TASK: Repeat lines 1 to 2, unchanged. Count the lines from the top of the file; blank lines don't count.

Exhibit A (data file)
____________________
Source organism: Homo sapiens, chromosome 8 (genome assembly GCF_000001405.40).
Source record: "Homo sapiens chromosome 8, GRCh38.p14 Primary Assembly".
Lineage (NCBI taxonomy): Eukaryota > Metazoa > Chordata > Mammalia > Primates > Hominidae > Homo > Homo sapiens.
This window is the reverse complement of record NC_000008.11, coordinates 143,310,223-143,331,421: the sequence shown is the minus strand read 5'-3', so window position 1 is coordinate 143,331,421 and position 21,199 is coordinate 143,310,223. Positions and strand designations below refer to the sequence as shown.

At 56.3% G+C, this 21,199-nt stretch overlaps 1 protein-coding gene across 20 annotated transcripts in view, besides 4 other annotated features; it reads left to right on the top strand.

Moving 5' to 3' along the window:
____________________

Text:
Source organism: Homo sapiens, chromosome 8 (genome assembly GCF_000001405.40).
Source record: "Homo sapiens chromosome 8, GRCh38.p14 Primary Assembly".